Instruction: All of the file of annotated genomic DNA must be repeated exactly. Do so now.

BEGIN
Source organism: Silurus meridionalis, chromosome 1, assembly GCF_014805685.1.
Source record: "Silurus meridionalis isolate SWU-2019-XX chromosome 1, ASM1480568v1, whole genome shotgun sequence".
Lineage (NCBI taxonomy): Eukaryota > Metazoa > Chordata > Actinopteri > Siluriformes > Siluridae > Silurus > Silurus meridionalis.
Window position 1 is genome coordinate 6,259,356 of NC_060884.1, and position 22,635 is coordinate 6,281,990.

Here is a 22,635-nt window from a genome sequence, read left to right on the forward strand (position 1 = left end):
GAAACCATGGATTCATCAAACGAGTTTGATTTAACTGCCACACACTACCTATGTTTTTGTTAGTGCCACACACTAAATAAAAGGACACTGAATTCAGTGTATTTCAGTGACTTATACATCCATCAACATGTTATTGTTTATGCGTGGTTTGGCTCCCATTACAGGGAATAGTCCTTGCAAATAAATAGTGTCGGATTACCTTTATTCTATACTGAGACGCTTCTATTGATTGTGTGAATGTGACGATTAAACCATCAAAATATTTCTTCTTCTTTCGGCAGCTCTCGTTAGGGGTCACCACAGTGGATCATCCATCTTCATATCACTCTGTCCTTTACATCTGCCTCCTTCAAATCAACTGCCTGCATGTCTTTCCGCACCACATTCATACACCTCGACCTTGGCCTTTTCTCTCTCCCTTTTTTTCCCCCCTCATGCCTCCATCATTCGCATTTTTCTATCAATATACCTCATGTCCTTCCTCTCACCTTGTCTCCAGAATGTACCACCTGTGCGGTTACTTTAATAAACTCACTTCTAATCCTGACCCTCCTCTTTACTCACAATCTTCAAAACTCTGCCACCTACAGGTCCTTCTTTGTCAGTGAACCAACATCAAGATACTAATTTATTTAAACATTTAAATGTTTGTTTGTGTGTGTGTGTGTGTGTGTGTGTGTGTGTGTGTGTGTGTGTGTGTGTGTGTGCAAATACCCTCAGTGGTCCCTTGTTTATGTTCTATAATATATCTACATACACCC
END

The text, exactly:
Source organism: Silurus meridionalis, chromosome 1, assembly GCF_014805685.1.
Source record: "Silurus meridionalis isolate SWU-2019-XX chromosome 1, ASM1480568v1, whole genome shotgun sequence".
Lineage (NCBI taxonomy): Eukaryota > Metazoa > Chordata > Actinopteri > Siluriformes > Siluridae > Silurus > Silurus meridionalis.
Window position 1 is genome coordinate 6,259,356 of NC_060884.1, and position 22,635 is coordinate 6,281,990.

Here is a 22,635-nt window from a genome sequence, read left to right on the forward strand (position 1 = left end):
GAAACCATGGATTCATCAAACGAGTTTGATTTAACTGCCACACACTACCTATGTTTTTGTTAGTGCCACACACTAAATAAAAGGACACTGAATTCAGTGTATTTCAGTGACTTATACATCCATCAACATGTTATTGTTTATGCGTGGTTTGGCTCCCATTACAGGGAATAGTCCTTGCAAATAAATAGTGTCGGATTACCTTTATTCTATACTGAGACGCTTCTATTGATTGTGTGAATGTGACGATTAAACCATCAAAATATTTCTTCTTCTTTCGGCAGCTCTCGTTAGGGGTCACCACAGTGGATCATCCATCTTCATATCACTCTGTCCTTTACATCTGCCTCCTTCAAATCAACTGCCTGCATGTCTTTCCGCACCACATTCATACACCTCGACCTTGGCCTTTTCTCTCTCCCTTTTTTTCCCCCCTCATGCCTCCATCATTCGCATTTTTCTATCAATATACCTCATGTCCTTCCTCTCACCTTGTCTCCAGAATGTACCACCTGTGCGGTTACTTTAATAAACTCACTTCTAATCCTGACCCTCCTCTTTACTCACAATCTTCAAAACTCTGCCACCTACAGGTCCTTCTTTGTCAGTGAACCAACATCAAGATACTAATTTATTTAAACATTTAAATGTTTGTTTGTGTGTGTGTGTGTGTGTGTGTGTGTGTGTGTGTGTGTGTGTGTGTGTGTGTGCAAATACCCTCAGTGGTCCCTTGTTTATGTTCTATAATATATCTACATACACCC